A different approach to healing

FRESNO, Calif.

Patrick Slavens practices meditation. His ADHD and smoking habit didn't help. Then the former marine tried meditating

"I never thought I'd end up to be the warm, fuzzy, meditating kinda guy," Slavens said.

Dr. Richard J. Davidson, Psychology and Psychiatry Professor said, "It's the kind of thing that has very, very few downsides."

Davidson has been studying meditation for decades. A friend of the Dalai Lama, he's scanned the brains of Buddhist monks as they meditated.

He tells us the brain can actually make new connections; even grow new neurons in this state. It's called neuroplasticity.

He believes with practice, meditation can improve symptoms of social anxiety, phobias, and inflammatory problems like asthma or psoriasis.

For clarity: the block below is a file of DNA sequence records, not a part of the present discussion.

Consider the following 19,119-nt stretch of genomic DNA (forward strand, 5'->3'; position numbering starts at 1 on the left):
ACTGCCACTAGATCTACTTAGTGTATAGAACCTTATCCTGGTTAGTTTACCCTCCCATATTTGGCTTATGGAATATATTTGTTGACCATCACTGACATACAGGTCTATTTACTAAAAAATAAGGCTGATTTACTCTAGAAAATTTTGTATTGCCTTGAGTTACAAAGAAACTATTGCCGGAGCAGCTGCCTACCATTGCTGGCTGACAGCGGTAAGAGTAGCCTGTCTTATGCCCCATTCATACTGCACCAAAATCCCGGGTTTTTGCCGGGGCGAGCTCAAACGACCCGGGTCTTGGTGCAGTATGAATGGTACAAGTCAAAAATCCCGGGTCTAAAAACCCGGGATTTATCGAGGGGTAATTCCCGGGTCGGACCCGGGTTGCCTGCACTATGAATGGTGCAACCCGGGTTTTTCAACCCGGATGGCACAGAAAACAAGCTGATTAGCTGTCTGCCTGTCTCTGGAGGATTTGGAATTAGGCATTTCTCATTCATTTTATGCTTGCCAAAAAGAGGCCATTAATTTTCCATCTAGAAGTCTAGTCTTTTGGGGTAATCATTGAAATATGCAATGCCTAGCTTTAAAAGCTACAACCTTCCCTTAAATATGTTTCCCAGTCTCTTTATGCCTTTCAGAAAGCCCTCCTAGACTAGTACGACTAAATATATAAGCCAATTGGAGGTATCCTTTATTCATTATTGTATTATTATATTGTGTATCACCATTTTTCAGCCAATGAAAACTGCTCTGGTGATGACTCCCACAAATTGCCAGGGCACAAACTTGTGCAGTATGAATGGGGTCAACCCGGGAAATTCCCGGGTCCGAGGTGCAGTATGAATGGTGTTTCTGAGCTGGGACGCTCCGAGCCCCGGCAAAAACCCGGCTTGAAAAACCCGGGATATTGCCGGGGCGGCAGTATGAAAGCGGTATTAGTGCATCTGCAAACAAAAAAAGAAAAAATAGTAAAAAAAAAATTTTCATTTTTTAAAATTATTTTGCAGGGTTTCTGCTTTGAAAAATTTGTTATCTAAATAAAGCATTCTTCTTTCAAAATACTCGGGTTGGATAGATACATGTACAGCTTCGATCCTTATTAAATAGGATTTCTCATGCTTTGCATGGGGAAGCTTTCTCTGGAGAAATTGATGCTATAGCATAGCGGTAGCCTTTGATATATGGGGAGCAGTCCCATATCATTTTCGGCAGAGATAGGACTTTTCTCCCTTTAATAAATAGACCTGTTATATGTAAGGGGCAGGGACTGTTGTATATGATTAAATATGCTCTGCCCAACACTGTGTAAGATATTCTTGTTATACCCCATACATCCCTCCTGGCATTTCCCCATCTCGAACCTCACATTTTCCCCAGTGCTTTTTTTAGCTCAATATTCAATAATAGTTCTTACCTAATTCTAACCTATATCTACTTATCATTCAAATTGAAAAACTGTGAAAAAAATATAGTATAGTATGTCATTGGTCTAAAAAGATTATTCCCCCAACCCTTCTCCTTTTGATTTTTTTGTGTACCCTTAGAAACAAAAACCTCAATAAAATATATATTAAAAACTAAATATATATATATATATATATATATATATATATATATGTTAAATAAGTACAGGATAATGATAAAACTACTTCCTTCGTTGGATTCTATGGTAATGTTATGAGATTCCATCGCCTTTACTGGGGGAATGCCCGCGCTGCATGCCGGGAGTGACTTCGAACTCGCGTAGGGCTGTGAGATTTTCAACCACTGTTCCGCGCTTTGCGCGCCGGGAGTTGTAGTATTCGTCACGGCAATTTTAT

"My own view is that it's best considered as an adjunct, it shouldn't be thought of as a replacement for conventional treatment," Davidson said.

A government panel just reviewed 34 meditation trials with 3,000 participants and found it can reduce chronic and acute pain. The evidence is weaker on mediation's effects on stress and anxiety, but the committee found there were benefits.

Slavens says thanks to meditation, he's quit smoking and has even stopped taking his ADHD medication.

"It really does work," Slavens said.

Studies show positive changes in the brain can occur in as little as two weeks, if you meditate every day for 30 minutes.

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